This GeoStory provides a brief introduction to volcanoes, including where and how they form, and some common types. The GeoStory also describes volcanic hazards and monitoring methods, as well as the role volcanoes have played in creating important natural resources and interactions between volcanoes and climate. Finally, the story presents archaeological evidence for early human encounters with volcanoes. Each storypoint uses a specific geographic location and example. New terms are defined in the text. Each storypoint begins with a probing question. Teachers should consider beginning each storypoint by having students discuss the question and state what they already know about the topic. Students should then return to these questions at the end of the lesson to discuss what they have learned.
The 1980 eruption of Mount St. Helens, in Washington State, caused nearly $1 billion worth of damage. Losses to the forestry industry and the cost of clean-up amounted to about 85% of the total cost.
Gold that is present in magma rises to Earth's surface during volcanic eruptions. The famous gold deposits in California were created by volcanic activity in the Sierra Nevada Mountains.
The Hawaiian Islands are formed by a hot spot of magma beneath the Pacific Plate. As the plate moves, the hot spot makes new volcanoes in the chain.
Early pioneers made note of Crater Lake's exceptionally blue color. Crater Lake is very deep, and its water is very clear. This allows sunlight to penetrate to great depth, resulting in the intense blue color.
There are about 1,500 potentially active volcanoes in the world today, not including the ones underwater. Most of these active volcanoes are part of the Pacific Ring of Fire.
- Science Daily: Volcanic Soils Yield New Clues About The Emergence Of Powerful Chiefdoms In Hawaii
- ABC News: Unstoppable Lava Flow Reaches Hawaiian Town
- National Geographic: Active Volcano Found Under Antarctic Ice - Eruption Could Raise Sea Levels
volcano that has had a recorded eruption since the last glacial period, about 10,000 years ago.
irregularly shaped planetary body, ranging from 6 meters (20 feet) to 933 kilometers (580 miles) in diameter, orbiting the sun between Mars and Jupiter.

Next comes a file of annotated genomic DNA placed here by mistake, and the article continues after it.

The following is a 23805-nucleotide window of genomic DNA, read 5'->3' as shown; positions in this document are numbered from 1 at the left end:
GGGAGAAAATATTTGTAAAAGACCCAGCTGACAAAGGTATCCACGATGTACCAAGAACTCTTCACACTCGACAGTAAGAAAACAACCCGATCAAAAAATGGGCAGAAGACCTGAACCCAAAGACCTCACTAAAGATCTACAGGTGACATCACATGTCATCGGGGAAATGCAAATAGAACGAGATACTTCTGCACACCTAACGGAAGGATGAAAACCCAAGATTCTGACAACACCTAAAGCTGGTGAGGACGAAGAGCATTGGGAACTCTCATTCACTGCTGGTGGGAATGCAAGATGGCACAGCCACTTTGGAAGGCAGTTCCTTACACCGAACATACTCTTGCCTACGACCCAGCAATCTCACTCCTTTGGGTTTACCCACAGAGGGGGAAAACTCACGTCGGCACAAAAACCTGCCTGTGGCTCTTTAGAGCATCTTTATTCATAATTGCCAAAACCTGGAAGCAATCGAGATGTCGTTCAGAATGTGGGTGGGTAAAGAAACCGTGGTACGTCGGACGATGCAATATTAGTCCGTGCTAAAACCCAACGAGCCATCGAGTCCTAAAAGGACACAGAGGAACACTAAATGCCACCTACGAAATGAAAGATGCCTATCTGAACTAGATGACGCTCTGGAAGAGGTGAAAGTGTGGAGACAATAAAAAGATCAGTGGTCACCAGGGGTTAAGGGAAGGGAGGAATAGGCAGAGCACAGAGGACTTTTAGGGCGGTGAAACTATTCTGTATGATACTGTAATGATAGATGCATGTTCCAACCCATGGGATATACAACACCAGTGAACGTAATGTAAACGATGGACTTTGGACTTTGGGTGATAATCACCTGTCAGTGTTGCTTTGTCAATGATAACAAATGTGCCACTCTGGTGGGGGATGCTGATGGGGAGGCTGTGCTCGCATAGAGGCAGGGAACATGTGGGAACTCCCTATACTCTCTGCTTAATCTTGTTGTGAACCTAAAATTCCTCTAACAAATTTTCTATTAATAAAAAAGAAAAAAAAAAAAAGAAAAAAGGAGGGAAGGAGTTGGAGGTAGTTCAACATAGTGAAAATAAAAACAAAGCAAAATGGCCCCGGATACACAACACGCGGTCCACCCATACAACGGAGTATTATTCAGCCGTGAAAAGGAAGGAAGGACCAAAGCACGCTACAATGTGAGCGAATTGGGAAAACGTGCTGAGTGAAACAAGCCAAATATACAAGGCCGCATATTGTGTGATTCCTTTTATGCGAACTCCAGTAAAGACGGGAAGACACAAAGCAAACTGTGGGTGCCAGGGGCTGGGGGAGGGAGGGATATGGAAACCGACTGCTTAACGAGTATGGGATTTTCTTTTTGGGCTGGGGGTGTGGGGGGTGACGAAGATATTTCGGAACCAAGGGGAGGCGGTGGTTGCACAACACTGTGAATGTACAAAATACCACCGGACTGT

layers of gases surrounding a planet or other celestial body.
large depression resulting from the collapse of the center of a volcano.
tiny bits of coarse lava.
hill created by tiny bits of lava blown out of a volcano and fallen down around the volcanic vent. Also called a scoria cone.
celestial object made up of ice, gas, and dust that orbits the sun and leaves a tail of debris.
steep volcano made of hardened lava, rock, and ash. Also known as a stratovolcano.
type of aquatic bacteria that can photosynthesize light to create energy. Also called blue-green algae (even though it is not algae) and (in freshwater habitats) pond scum.
the sudden shaking of Earth's crust caused by the release of energy along fault lines or from volcanic activity.
cycle of causes and effects where the effects either directly reinforce (in a positive feedback loop) or oppose (in a negative feedback loop) the original condition.
system of satellites and receiving devices used to determine the location of something on Earth.
molten rock, or magma, that erupts from volcanoes or fissures in the Earth's surface.
outer, solid portion of the Earth. Also called the geosphere.
molten, or partially melted, rock beneath the Earth's surface.
type of igneous rock with many pores.
current of volcanic ash, lava, and gas that flows from a volcano.
large, gently sloping volcano made from fluid lava.
level of Earth's atmosphere, extending from 10 kilometers (6 miles) to 50 kilometers (31 miles) above the surface of the Earth.
steep volcano made of hardened lava, rock, and ash. Also known as a composite volcano.
volcano capable of ejecting more than 1,000 cubic kilometers (240 cubic miles) of material.
massive slab of solid rock made up of Earth's lithosphere (crust and upper mantle). Also called lithospheric plate.
solid material ejected from a volcano during an eruption.
measure of the resistance of a fluid to a force or disturbance.
an opening in the Earth's crust, through which lava, ash, and gases erupt, and also the cone built by eruptions.